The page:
Getting Lost in Death Valley
I am pretty lucky to work in an industry where I have time off to go explore and chase those personal bucket list items. Every Fall/Winter I’m released into the wild after working nonstop for 9 months of the year and I have my choice of traveling wherever time and my bank account will allow. Although I try not to repeat too many locations if I can help it, I found myself heading back to Death Valley National Park, the largest national park outside of Alaska. Winter is the perfect time to head to the park and it was my last stop before I was to begin working again. I was headed there from Vegas so I stopped at Tecopa Hot Springs Resort & Campground in Tecopa, CA to spend the night before I entered the park.
I relished in the opportunity to try out the hot springs in the morning. I have to admit I was a bit skeptical the night before when the guy at the reservations office mentioned clothes were NOT allowed….followed by how I should try to spend as much time in there as possible…hmmm, kinda creepy. I realized that it was just like going to the spa….kind of. Soaking in the cement hot springs tub with the pebbled bottom ended up being an undeniable, excellent way to start the day relaxed.
I had an interview I had to attend to before I could start the play. When I finally entered the park the first spot I headed to was Zabriskie Point to snap a few shots of the magnificent eroded landscape. It is a stunning vista that is an absolute must on any trip to Death Valley and is only a handful of steps from the car. I then headed to the West side of the park and snagged one of the free campsites at Emigrant Campground (yes, they have 4 free ones in the park!). The temperature wasn’t too bad and I had a loose plan for the next 2 days. I was stoked! I felt the burning desire to explore the sites in Death Valley that I hadn’t seen before, but also just to get out and exercise somewhere far and fun and wild. Death Valley here I come!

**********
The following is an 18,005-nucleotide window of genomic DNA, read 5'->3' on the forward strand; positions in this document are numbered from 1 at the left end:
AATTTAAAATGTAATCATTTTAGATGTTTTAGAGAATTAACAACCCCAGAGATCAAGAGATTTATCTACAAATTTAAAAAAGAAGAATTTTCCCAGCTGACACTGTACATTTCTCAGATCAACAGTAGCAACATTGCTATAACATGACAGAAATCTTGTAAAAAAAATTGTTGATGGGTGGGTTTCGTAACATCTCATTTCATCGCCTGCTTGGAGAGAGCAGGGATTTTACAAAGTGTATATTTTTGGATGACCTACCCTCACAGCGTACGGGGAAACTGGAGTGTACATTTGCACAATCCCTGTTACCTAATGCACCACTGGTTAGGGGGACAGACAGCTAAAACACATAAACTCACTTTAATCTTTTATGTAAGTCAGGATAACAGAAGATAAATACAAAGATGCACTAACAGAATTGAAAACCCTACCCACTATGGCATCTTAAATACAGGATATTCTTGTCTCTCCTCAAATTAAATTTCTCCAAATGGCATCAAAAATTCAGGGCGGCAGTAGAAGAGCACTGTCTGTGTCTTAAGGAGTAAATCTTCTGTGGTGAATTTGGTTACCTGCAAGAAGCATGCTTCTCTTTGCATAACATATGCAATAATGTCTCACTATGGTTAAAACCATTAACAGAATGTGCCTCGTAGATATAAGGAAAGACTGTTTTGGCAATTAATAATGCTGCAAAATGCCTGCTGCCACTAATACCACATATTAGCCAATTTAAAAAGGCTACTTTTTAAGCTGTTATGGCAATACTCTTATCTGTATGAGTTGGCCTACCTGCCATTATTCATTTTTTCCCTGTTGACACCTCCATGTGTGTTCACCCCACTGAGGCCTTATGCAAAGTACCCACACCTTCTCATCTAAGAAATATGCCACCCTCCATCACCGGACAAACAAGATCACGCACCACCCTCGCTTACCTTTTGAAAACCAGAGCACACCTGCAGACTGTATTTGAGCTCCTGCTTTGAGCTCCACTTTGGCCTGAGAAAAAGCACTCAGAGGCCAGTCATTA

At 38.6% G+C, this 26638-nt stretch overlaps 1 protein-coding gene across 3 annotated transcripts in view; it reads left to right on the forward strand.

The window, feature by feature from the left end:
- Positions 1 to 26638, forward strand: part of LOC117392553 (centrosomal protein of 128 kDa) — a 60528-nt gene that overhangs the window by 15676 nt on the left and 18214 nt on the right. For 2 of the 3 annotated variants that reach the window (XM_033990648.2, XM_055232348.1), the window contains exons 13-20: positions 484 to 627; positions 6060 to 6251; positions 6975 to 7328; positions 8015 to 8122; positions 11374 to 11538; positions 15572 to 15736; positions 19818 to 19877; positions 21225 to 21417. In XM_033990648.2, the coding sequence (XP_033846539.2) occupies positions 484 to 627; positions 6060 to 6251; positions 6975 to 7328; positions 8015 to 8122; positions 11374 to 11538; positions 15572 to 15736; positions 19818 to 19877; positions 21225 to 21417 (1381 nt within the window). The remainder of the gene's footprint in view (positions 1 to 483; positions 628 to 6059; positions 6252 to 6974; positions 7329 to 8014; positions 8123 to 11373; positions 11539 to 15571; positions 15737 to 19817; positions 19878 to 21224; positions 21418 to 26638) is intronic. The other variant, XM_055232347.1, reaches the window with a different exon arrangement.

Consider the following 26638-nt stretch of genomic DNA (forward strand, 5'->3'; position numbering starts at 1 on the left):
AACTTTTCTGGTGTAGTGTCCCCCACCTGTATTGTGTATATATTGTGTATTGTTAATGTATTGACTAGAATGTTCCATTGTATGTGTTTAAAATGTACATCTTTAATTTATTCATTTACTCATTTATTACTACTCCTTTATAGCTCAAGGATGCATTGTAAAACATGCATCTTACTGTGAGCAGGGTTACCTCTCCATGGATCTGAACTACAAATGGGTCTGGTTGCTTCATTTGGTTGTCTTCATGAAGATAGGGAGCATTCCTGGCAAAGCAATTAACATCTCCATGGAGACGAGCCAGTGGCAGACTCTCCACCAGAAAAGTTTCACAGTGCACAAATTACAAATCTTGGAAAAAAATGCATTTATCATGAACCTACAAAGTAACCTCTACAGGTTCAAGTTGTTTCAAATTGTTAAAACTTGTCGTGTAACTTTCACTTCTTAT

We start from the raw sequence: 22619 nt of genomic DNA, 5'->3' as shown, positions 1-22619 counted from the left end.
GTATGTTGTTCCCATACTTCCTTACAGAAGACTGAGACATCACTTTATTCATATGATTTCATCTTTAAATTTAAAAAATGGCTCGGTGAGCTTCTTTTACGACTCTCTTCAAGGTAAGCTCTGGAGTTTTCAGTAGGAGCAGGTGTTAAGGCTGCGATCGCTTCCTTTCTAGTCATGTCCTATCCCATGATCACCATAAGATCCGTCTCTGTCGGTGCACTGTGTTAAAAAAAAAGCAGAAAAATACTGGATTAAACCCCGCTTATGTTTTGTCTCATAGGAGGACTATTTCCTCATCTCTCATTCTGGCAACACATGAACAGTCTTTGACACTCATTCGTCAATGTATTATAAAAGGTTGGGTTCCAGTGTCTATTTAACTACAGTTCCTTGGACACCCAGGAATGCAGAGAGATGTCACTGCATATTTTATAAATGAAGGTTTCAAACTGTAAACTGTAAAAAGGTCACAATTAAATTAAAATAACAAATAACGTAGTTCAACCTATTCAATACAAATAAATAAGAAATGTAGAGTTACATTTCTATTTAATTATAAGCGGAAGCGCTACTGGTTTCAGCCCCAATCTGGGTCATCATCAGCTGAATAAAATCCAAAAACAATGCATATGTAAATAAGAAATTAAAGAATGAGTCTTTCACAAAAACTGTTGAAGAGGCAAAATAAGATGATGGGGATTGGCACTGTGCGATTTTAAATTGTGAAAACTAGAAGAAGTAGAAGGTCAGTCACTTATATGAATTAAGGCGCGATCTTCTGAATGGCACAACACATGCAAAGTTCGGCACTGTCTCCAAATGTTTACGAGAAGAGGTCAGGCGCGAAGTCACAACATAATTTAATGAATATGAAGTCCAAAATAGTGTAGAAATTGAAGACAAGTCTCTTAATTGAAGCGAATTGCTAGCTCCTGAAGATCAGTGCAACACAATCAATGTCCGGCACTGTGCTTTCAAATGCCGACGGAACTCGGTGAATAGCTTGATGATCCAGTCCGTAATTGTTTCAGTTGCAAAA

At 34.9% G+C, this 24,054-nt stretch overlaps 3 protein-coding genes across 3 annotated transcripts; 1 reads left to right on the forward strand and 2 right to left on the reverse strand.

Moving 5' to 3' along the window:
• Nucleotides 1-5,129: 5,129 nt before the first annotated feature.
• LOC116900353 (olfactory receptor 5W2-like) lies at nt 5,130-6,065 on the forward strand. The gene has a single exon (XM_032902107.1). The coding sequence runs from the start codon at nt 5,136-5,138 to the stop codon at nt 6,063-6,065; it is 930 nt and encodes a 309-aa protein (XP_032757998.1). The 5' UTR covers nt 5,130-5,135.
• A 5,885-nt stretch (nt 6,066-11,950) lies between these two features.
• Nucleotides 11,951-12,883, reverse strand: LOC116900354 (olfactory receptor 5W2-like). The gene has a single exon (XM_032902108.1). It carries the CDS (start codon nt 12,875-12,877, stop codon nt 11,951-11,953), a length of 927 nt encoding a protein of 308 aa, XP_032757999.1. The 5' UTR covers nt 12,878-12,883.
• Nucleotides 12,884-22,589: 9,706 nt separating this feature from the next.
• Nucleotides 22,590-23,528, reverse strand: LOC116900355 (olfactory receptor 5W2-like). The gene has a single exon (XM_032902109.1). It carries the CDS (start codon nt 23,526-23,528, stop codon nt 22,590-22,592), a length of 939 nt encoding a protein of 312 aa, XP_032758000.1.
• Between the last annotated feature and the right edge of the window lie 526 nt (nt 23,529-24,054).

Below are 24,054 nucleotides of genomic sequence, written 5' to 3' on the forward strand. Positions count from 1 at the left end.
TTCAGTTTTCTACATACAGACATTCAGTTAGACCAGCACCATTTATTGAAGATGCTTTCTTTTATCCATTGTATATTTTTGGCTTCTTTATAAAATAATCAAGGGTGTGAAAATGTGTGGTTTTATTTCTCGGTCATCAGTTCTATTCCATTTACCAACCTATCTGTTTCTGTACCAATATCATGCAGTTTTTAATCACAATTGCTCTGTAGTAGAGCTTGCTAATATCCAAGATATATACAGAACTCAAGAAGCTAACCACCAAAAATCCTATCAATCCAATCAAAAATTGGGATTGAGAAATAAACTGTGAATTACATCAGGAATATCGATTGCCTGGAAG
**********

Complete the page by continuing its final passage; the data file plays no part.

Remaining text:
I started out decently early the first morning and hit up the visitor’s center so I could ask about the road conditions and get some extra maps for the hikes that I was going to do. I then headed towards the first spot, Sidewinder Canyon. This trail is accessed off of Badwater Road past mile marker 31 where there’s an unsigned dirt road to a parking lot. I was the only one there, sweet! I got the final tidbits ready for my hike and headed off, not sure exactly where I was going. The handout had a description and used the word alluvial. Note to self, look up what alluvial is once I get to reception.
I started up the first canyon. Dead end after not too long. Bummer. Ok, back out and then headed to the next one to the right. Also, not the right one, however this one took me a tad longer to realize. I hiked pretty high up and it almost plateaued and then I decided to head to the right to see what I could see. Oh snap, that looked like the canyon I should be in! I meandered over to see if I could scramble down the drainage which ended in a 20-foot dropoff. Oh damn. Nothing to do but climb BACK up again, back down and around to the actual entrance where I was supposed to be about an hour ago. Here she goooooesss!
The third time ended up being the charm and I was finally on the right path, albeit a little later than I thought, but hey, here’s to adventure! That’s one of the cool parts about hiking in Death Valley. The adventure ante is always up a notch here. Quite a bit of hikes don’t even have trails, you have to figure out where to go first and then there might be some scrambling involved, and then of course there’s endless options for side canyon explorations.